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Youth platform voicing female frontline workers

| Updated: October 06, 2020 22:34:04

Youth platform voicing female frontline workers

Swatil Binte Mahmud was quite young when she observed that there was a lack of representation of working women like her mother Taslima Begum-- in the books that she read, in the movies that she watched. She says, "My mother was different; she was a working woman and I loved that. But I also knew that something was wrong in the way women like her were viewed and portrayed by our society. I grew up hearing from my friends' mothers, neighbour aunties, and other family members that my mother was a bad mother for having a job."

Fast forward to the year of the Covid-19 pandemic, Swatil realised that stories of women-- women like her mother, her sister, her female colleagues, and even herself needed to be heard. Media did not show women like them, movies failed to portray them, books lacked characters like them, and nobody talked positively about them. Thus, Swayong was launched on June 04, 2020 to reiterate the voice of those overlooked by all.

Swayong is an online platform that aims to dismantle social injustices through storytelling. Swatil and her sister, Kazi Mitul Mahmud, co-founder of Swayong wanted to create a safe, inclusive, and constructive space for conversation and growth. They wanted to create content that aims to encourage people to interact meaningfully with sensitive topics, breaking down inhibitions about 'shameful' issues of women. Swayong believes that telling stories is one of the most powerful means to influence, teach, and inspire. Storytelling forges connections among people, and between people and ideas. When it comes to values, communities, and institutions-- stories that people hold common are an integral part of the ties that bind them.

Swayong became the runner up at the Digital Khichuri Challenge Covid-19 Edition in the ideation level in August 2020. The Digital Khichuri Challenge (DKC) 2020 was conducted by the United Nations Development Program (UNDP) supported by ICT Division and Startup Bangladesh. The theme for Digital Khichuri Challenge (DKC) 2020 was to address the stigma and discrimination faced by Covid-19 patients and frontline healthcare workers.  Swatil Binte Mahmud and Kazi Mitul Mahmud, the founders of Swayong-- knew from the beginning, whose stories they will be telling through their platform. "We decided to address the gender-based issues that female frontline warriors like healthcare workers, hospital staff, aid workers, and journalists have been facing during the dreadful pandemic. This was because female frontline workers during  Covid-19 remain underrepresented and their stories remain unheard. Swayong wanted to be a safe and inclusive space to share their stories," added Swatil, the founder of the initiative.

The aim of Swayong's female frontline worker series was to choose a social injustice issue to address, highlight, and dismantle it through the platform. About 16 firsthand accounts and real-life stories were collected from the field. Among others, there were two  relief workers, one  development worker, three  journalists, five  nurses, one  nursing superintendent and four  doctors. They created engaging content for circulation on social media and produced 15 informative bite-size content pieces on female frontline worker issues. They also hosted a Facebook live session at the end of the series. Also, they  conducted baseline and end line perception surveys to measure the impact of their initiative. All generated contents were published on their Facebook page in both Bangla and English to reach a wider audience.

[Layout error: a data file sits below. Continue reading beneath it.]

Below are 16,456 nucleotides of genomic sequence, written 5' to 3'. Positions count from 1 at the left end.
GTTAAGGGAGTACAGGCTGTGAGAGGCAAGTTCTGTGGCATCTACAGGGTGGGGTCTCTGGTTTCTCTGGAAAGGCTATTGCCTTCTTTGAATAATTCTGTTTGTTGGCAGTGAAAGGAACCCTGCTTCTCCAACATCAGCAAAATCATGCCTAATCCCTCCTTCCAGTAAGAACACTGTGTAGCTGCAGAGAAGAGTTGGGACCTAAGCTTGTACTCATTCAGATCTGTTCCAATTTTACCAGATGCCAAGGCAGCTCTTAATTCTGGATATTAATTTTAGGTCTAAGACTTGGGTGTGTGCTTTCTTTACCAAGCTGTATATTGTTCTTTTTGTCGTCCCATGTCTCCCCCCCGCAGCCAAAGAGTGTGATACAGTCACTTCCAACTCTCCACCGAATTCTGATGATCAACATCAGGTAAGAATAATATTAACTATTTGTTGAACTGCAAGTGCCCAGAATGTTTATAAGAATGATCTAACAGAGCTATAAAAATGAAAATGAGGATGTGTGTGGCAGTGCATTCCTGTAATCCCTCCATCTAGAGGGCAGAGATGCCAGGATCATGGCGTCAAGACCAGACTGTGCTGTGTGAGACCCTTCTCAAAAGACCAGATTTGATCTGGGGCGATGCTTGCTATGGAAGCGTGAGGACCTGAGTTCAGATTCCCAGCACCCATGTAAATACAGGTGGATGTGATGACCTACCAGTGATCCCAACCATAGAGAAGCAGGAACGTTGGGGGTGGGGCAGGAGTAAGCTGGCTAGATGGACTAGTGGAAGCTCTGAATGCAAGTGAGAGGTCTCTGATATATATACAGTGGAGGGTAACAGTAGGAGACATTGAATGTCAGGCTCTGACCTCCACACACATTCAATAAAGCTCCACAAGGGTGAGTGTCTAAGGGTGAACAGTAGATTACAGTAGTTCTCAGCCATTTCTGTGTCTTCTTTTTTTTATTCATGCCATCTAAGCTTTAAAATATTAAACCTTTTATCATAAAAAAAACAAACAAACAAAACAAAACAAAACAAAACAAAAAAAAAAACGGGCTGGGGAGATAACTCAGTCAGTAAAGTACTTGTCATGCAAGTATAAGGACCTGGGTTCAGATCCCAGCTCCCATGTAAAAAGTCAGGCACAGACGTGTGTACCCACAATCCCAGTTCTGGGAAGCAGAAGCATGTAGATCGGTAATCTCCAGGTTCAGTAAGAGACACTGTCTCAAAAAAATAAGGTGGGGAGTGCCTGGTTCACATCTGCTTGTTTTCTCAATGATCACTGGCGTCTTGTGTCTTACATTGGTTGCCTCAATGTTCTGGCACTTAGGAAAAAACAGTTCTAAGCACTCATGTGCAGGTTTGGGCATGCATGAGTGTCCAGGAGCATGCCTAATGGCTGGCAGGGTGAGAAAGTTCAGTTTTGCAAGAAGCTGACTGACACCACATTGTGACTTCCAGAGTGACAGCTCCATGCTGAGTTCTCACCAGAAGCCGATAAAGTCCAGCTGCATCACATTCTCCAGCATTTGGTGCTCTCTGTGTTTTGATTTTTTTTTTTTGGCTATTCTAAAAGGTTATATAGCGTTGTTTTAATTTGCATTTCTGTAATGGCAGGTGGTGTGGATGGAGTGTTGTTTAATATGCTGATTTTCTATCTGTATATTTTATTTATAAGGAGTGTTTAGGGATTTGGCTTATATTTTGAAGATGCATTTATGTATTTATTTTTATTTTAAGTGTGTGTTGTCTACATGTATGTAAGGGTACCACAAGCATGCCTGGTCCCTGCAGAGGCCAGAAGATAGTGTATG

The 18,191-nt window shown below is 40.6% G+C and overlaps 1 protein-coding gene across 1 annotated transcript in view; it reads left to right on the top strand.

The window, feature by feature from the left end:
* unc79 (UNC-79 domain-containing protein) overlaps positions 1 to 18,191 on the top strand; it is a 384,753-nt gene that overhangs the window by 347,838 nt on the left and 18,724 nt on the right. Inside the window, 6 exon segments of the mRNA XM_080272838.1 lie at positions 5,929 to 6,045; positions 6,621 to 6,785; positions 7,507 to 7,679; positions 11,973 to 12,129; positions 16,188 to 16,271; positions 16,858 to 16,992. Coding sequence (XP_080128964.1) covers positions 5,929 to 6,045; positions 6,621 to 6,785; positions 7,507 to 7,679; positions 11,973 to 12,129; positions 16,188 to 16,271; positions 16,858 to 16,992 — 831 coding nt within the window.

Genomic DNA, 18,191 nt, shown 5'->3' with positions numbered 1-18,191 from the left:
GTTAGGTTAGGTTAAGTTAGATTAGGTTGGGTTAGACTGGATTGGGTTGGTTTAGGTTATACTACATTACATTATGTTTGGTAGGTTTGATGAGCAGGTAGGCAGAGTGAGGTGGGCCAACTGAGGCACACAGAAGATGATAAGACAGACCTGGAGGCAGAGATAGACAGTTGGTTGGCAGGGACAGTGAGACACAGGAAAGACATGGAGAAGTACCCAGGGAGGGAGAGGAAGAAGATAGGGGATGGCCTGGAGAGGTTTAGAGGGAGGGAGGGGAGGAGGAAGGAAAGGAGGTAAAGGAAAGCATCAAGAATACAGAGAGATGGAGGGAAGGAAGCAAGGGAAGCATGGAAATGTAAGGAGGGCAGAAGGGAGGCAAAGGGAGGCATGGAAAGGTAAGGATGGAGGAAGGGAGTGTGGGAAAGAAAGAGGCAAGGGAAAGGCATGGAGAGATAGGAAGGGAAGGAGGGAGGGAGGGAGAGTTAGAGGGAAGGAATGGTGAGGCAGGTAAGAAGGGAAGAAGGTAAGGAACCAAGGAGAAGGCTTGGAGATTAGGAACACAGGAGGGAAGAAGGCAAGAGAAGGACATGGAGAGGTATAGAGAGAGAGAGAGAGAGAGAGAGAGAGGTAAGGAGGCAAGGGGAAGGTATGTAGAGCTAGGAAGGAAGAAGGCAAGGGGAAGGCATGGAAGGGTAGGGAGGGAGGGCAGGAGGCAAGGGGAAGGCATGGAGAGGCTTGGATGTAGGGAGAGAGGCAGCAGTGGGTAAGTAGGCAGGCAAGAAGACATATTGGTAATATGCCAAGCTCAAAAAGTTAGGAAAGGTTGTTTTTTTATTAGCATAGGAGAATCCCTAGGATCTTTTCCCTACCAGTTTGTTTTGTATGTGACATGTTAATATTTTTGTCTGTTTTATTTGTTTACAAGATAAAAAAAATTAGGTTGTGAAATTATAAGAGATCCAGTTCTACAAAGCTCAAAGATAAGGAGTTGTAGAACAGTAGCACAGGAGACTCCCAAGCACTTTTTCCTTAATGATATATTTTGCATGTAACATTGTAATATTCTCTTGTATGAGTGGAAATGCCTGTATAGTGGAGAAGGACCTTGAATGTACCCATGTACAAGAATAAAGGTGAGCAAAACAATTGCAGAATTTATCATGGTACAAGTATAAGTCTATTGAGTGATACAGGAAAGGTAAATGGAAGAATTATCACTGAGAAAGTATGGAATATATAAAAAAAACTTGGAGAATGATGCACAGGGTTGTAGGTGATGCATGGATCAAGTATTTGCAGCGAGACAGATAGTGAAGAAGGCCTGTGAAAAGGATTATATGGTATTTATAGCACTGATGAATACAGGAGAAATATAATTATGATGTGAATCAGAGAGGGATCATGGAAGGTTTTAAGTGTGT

One of the storytellers from this series, Madhuri Madhu, a nurse in profession has told Swayong, " At the beginning, whatever little supply of safety equipment from the hospital was available was not accessible to the nurses. Anyhow, the services of warrior nurses did not halt. We ourselves had to plan for our own safety and buy our own safety equipment. The only thought that ran in our mind was that no matter what, we must fight this disease in every possible way. There was no time to be scared, we had to fight with courage."

Another storyteller, Afsana Hossain Hini, a relief worker shared her part of struggle with Swayong, "I have been subject to a lot of physical and mental harassment while distributing relief among the needy. But I did not stop. I kept on going. I am a witness to many nasty incidents. No matter how much we say that women are free, in this society, all women are victims of harassment. One day I felt an uncomfortable touch in the middle of a crowd while distributing relief. One of the men from among the people we were helping at times of hardship-- tried to touch my female body even through PPE."

Swatil realised that there is a gap, a gap which gets bigger every time a woman decides  not to talk about herself, when she is unsuccessful, when she tries to find stories about other women like her, and when she does not have a space to share her stories. She believes that women need to read, talk and learn about what the female frontliners are going through, how valiantly they are fighting the virus and how at the same time they are still taking care of their loved ones at home. This campaign of Swayong will work as an awareness raising and advocacy medium to break stigma around working women, women's issues and women's working environment. Also, highlighting real life issues faced by women of different professions in the field will help to improve the quality of their lives in the future.

The writer can be reached at samudragupta06@gmail.com 

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